So war begins—and Baliga and Sjostrom show it must continue until all of the benefits that the weak rebel group would accrue by bluffing dissipate. (These benefits decrease over time as the chance of a weak rebel group’s collapse increases and reduces their payoff to bluffing.)
A third-party intervention
In their analysis, Baliga and Sjostrom also looked at what would happen if a third party intervened on behalf of the rebel group.
The third party has some options here. It can intervene by weakening the government or by aiding the rebel group. It can also act decisively or do its work along the margins. The challenge is that, given all of the incentives and countervailing incentives, it can be difficult to predict whether an action will do more harm than good.
For instance, providing moderate levels of support to prop up a weak rebel group could backfire if it made bluffing more attractive. Say a third party provides the group with advanced weapons that a strong rebel group (composed of trained mercenaries) could make good use of, but a weak rebel group (composed of volunteers) would struggle to use effectively. In this case, the incentives for a weak group to bluff and pretend to be strong (and thus capable of wielding the weapons) would skyrocket, prolonging the war.
Similarly, taking modest actions to weaken the government could help the rebel group—but as the rebel group’s relative position seemingly improves, the cost of offering the rebel group a “good deal” also increases, making it more advantageous to bluff, and making the government less inclined to pay off the rebel group. This could draw out the conflict even further, harming a weak rebel group.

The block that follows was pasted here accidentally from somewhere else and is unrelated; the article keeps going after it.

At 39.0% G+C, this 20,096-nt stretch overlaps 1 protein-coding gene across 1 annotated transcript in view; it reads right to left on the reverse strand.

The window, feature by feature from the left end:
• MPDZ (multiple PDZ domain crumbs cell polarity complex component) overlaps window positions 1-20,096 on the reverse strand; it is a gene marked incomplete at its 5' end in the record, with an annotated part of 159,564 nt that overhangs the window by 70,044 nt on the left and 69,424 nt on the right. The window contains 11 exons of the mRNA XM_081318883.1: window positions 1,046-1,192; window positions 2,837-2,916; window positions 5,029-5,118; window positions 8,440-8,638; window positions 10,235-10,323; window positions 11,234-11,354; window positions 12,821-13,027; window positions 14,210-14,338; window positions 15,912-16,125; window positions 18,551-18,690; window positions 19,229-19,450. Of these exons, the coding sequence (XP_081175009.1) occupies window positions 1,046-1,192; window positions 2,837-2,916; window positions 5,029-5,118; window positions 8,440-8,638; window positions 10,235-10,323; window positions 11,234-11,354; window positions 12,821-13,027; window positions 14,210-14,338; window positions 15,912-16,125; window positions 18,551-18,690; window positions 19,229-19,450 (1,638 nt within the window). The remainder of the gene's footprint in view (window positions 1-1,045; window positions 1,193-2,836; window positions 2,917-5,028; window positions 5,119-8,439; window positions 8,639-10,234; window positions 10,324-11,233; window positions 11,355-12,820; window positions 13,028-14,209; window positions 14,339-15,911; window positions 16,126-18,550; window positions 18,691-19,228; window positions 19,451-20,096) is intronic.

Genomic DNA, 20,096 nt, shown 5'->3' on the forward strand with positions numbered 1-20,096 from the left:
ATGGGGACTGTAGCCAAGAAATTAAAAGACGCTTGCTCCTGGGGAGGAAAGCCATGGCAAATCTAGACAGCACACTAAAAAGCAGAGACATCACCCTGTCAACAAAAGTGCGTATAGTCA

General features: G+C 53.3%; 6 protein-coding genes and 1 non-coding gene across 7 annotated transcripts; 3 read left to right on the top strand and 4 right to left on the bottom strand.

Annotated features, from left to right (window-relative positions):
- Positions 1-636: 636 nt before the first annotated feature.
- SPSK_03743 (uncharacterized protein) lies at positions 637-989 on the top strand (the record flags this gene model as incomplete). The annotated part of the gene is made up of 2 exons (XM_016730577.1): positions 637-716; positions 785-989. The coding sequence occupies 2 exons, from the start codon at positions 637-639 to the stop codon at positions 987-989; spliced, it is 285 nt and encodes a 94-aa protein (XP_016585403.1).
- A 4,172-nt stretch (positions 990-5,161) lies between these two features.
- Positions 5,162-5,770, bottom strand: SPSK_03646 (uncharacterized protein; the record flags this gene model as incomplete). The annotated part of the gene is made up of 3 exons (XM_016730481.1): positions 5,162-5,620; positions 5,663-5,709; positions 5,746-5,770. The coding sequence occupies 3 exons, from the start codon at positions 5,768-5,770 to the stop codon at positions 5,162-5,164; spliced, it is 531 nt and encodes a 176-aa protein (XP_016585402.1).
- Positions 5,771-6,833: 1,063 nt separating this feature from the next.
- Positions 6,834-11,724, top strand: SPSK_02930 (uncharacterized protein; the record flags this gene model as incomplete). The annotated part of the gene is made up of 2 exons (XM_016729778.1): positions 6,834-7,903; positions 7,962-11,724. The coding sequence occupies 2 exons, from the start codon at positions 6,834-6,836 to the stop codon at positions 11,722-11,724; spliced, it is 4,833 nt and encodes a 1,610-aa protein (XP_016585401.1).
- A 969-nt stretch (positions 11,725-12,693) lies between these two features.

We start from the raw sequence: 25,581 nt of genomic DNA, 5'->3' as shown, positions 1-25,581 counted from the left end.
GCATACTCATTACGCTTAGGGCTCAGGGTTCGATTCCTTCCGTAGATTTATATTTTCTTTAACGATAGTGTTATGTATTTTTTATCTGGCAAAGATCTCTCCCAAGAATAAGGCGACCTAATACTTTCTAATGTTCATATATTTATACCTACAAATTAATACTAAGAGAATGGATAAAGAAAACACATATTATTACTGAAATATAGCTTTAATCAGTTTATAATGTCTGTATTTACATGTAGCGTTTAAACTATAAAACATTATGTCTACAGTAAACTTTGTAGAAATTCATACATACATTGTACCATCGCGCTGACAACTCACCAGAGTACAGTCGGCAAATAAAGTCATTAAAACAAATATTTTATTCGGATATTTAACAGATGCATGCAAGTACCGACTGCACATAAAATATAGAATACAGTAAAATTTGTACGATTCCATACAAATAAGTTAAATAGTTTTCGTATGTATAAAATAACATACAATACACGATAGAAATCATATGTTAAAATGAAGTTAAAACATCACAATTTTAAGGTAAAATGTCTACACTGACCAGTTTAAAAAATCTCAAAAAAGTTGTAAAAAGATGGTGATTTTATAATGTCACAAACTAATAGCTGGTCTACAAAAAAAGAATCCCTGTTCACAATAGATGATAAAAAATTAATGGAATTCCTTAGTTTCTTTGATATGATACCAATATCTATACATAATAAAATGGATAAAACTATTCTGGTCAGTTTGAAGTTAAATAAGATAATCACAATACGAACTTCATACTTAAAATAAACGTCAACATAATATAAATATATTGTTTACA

In other words, Baliga and Sjostrom find, interventions by a well-meaning third party aren’t always helpful—and some only serve to lengthen wars.
Ukraine and Russia
Baliga and Sjostrom began work on this paper early in the pandemic, before Russia invaded Ukraine. But the similarities between that conflict and the one described mathematically in their paper are not lost on them. After all, asymmetric information about Ukraine’s strength played a major factor in Russia’s decision to invade, with Putin falsely anticipating a quick takeover.
So what lessons does their proof offer, particularly to groups like NATO or the U.S. as they decide how to intervene on Ukraine’s behalf?
Given the difficulty of gaming out the various support scenarios, the optimal thing that a third party can do is take very decisive action, their proof suggests, offering Ukraine what they describe as “overwhelming” support.
“They should intervene in such a way that the bluffing factor is incredibly small because of your intervention,” says Baliga. That is, by quickly and dramatically bolstering Ukraine’s strength—and making sure Russia knows about it—NATO and the U.S. could theoretically reduce the country’s need to bluff and hopefully shorten the conflict.
“What you’re doing is making it less relevant whether Ukraine was initially weak or strong, which is then more likely to end the conflict quickly.”